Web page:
Pierre Robert,editor of the e-journal Archée, identified a form of expression on the Net that he calls gribouillis (scribbling) and suggested that it constitutes an archetype in cyberart. An integration of writing and movement, "scribbling" characterizes several important examples of net art, for instance, works by JODI, Sawad Brooks, and Mark Napier. Mr. Robert said that gribouillis, as well as constituting a strong tendency in net art, represents an evolutionary stage of cyberart. He compared it to gestual painting, the Automatiste movement and Abstract Expressionism in the context of art history, and also drew parallels with the developmental stages of childhood, and stages in human evolution.
David Tomas presented elements of his research in the history of technology. This artist, theorist and teacher is particularly interested in devices which transform human vision and, by extension, our perception of the world and of knowledge. He showed his most recent artwork on the Net, The Encoded Eye, the Archive and its Engine House, the theme of which is the relationship between image and text, of the reader's experience, in a metaphorical allusion to cyberspace.
Hervé Fischer presented a critique of the present state of cyberspace, questioning the desire for universality. He compared the network to the tower of Babel, emphasized the cacophony and incoherence that characterizes the Internet, and said that it is time to go back to the drawing board and systematize cyberspace over again, using ecologically and culturally-based paradigms. Fischer's sociological approach to new media phenomena developed during his years as a producer and practising artist, a teacher, and an originator and coordinator of events. His reflections on communication technologies and their relation to the creative imagination are presented exclusively on the Internet, in his book/site, an ongoing, constantly changing text subject to input from the public.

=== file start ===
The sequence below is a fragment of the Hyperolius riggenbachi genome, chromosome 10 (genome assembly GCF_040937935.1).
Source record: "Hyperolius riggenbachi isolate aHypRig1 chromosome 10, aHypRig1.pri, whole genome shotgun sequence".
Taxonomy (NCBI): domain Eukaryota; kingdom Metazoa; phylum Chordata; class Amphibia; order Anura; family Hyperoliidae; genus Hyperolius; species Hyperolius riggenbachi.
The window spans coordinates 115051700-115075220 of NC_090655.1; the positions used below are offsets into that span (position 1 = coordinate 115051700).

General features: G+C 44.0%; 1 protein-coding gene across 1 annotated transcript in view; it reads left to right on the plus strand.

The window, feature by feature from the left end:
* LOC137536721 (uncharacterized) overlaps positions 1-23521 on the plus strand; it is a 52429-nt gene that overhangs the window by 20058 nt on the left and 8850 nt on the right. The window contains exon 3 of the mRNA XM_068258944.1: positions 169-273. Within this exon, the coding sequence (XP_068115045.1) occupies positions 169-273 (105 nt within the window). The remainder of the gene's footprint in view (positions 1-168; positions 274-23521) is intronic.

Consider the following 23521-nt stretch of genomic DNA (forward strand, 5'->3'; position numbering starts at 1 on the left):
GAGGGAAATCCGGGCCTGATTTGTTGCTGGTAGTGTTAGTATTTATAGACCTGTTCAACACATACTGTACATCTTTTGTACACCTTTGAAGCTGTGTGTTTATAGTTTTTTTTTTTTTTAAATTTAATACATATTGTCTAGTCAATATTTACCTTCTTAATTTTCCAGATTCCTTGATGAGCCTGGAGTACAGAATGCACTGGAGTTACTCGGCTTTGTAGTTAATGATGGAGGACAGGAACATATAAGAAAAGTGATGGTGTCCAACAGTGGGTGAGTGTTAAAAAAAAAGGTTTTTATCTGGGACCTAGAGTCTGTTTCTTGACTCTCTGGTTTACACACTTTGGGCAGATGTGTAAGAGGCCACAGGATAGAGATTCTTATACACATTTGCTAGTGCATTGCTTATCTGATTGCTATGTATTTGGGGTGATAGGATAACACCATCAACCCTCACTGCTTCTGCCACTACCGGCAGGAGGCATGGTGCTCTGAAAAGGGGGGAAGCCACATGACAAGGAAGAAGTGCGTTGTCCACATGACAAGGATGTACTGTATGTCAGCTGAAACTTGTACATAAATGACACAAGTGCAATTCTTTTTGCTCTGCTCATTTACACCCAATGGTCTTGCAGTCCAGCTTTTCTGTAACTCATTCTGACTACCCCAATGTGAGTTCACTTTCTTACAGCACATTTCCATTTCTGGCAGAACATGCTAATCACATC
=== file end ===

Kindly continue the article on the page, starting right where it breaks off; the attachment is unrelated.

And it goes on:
Christian Vandendorpe,author of the acclaimed book, du papyrus à l'hypertexte, summarized his interpretation of the transformation of the written support, from its origin until today. The author explained his concept of the "ergonomics of the hypertext," presenting counter-examples of Web sites that reveal a lack of understanding of this new support and how it can be used. Mr. Vandendorpe concluded by saying that over time, the written support has given readers greater freedom by increasingly prioritizing visual points of reference, facilitating orientation and choice.